Saturday, November 21, 2015

Spring in Seoul, Summer and Fall in Okinawa

Spring in Seoul, Break in the US, and Back to Okinawa...and a Typhoon

Palace musicians, 16th C.
As this post suggests, I have been almost around the world and back since I wrote.  The promised pictures of my peregrinations through South Korea, well, just Seoul and the DMZ and JSA, are below and captioned rather than very much text since I really need to get caught up in a hurry.  Just to orient you to my exact, current location, I am in my old (new, actually) apartment in Okinawa City, waiting out the first typhoon of the season.  This makes my second in one year in this area.  In all the years of living in the tropics growing up I can only remember one direct hit hurricane. The weather these days is certainly extreme!

That was then. Now, we are enjoying mild days in the 70's but strong winds! I have taken to pulling my hair back, military style, having gotten horribly tired of trying to control it or finding it in my face. I guess everyone's gotten tired of it since even the salon likes it.  Of course the "do" is indistinguishable from that of any other military female around here.
Detail of Eaves, Buddhist Temple, Seoul

Lighting Fixture, Buddhist Temple Gift Shop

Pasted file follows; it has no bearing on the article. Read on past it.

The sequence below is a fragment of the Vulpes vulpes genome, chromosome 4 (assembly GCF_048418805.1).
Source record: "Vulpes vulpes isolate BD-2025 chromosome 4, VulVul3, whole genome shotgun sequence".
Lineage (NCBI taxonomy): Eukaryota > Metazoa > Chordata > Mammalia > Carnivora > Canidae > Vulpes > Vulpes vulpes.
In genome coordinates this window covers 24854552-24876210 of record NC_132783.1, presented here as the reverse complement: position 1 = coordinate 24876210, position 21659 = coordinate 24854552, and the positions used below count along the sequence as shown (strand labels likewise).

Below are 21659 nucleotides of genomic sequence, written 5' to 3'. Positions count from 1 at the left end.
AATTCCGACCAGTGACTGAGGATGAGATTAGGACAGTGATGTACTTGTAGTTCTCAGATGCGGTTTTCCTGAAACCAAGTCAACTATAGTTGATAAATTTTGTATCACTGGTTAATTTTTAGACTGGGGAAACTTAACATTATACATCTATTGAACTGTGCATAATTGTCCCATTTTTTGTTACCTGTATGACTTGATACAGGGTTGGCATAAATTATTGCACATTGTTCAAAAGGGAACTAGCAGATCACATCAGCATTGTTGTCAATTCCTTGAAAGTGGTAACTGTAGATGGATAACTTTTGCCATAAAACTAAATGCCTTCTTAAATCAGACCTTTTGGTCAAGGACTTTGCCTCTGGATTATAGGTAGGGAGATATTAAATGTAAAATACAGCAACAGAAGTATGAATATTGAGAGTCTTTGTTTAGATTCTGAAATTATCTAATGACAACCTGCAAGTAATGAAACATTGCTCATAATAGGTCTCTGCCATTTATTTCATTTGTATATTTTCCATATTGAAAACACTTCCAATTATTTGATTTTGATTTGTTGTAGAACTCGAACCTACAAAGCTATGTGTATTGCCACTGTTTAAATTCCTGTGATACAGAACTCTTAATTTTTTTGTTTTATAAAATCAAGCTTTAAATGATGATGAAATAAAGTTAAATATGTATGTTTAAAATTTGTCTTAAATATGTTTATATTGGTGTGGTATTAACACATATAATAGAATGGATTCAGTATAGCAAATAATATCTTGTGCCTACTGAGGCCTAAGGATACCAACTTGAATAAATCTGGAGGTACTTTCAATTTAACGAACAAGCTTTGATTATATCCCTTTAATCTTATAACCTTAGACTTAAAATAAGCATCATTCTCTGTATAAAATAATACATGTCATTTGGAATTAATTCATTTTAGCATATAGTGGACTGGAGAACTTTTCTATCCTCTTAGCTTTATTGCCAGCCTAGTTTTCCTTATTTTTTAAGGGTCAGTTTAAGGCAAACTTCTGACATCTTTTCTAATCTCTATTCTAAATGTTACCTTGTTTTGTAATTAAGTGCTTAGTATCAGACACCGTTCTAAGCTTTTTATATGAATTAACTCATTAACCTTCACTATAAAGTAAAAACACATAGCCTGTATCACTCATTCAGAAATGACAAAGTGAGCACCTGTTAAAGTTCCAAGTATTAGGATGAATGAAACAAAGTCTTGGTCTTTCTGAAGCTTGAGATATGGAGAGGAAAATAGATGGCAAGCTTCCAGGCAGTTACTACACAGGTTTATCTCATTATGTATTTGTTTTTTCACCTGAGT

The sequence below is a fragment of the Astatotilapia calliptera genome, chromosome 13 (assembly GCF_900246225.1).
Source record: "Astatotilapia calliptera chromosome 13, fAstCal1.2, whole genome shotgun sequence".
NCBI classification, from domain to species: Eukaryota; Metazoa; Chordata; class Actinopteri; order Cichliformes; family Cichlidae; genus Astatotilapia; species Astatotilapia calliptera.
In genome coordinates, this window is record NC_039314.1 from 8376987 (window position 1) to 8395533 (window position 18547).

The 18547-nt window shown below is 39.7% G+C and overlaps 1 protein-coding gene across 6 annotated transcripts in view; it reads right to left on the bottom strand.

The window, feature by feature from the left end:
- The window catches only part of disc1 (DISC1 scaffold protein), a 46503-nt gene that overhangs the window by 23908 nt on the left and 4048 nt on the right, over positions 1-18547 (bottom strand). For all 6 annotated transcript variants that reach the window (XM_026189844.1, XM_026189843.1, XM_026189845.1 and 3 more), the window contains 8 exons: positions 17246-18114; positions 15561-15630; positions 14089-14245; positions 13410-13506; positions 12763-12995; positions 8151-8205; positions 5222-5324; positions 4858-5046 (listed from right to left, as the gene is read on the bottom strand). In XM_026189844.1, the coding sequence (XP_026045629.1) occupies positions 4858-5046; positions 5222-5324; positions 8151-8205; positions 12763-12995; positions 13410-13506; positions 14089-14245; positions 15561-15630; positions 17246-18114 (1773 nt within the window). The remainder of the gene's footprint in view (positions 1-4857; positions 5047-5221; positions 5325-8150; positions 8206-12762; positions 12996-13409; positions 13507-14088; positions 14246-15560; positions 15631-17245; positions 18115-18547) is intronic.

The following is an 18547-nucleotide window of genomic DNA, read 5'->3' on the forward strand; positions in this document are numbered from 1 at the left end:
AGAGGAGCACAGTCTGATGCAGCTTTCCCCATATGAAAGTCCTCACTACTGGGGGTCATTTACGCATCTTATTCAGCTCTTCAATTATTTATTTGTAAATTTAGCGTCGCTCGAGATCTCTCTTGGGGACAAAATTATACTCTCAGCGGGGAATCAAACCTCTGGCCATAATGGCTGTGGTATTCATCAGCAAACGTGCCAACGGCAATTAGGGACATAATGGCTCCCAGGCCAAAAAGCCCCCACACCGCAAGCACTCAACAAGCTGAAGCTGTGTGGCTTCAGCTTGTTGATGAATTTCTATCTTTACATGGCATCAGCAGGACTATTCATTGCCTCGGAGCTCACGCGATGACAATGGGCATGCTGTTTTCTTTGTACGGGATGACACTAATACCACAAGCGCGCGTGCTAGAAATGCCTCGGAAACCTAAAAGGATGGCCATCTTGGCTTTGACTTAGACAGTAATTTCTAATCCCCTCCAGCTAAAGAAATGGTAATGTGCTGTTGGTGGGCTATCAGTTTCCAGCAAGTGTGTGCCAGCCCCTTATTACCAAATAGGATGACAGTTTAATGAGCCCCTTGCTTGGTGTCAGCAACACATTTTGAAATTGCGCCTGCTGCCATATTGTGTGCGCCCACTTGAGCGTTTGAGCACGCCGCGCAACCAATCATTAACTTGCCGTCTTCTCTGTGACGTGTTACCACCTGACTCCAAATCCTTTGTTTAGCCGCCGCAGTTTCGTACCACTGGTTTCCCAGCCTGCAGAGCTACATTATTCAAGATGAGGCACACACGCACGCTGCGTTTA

Geri and the Baby Buddha

Buddhist Temple, Seoul, Front Steps

Panels, Life of The Buddha

Detail, Eaves of The Buddhist Temple

Detail in the Eaves of the Palace Halls

Throne Room 

Ceiling, Palace Throne Room

Palace musicians playing 16th C. traditional instruments.

Royal Casket

Sculpture, Children's game

S. Korean "White House"

Young Women in traditional dress, happy to pose

Main Palace building with a moat?
UN Peacekeepers in the JSA - Joint Security Area, UN, USA, S. Korea, North Korea
North Korean Building, JSA

Standing in the S., Looking to the North

Conference Building, Split, N. and S.

Conference Table, Split, N. & S.

Obviously, the DMZ - De-Militarized Zone. Tunnels from the North into the South have been and are being discovered, regularly

It has taken me many weeks to update this blog! Loading the pictures, organizing them, and the captions...Whine, whine, whine!  I apologize.

Now it is Thanksgiving Week and I am wishing all Americans anywhere a great time of fellowship with friends and family.

I will be back in Nebraska from Dec. 12th-Jan. 12th, visiting mostly with my mum, family, and friends. Our work here is very intense. UMUC gets faculty to sign on and then expects we will be cheerfully accepting of continuous overloads. From a traditional university standpoint, 2 courses at 6 class hours/week in 8 weeks is equal to 4/semester, 16 weeks. My overloads are therefore crushing with so little time  to complete marking that would have been spaced out over 16 weeks and fewer students!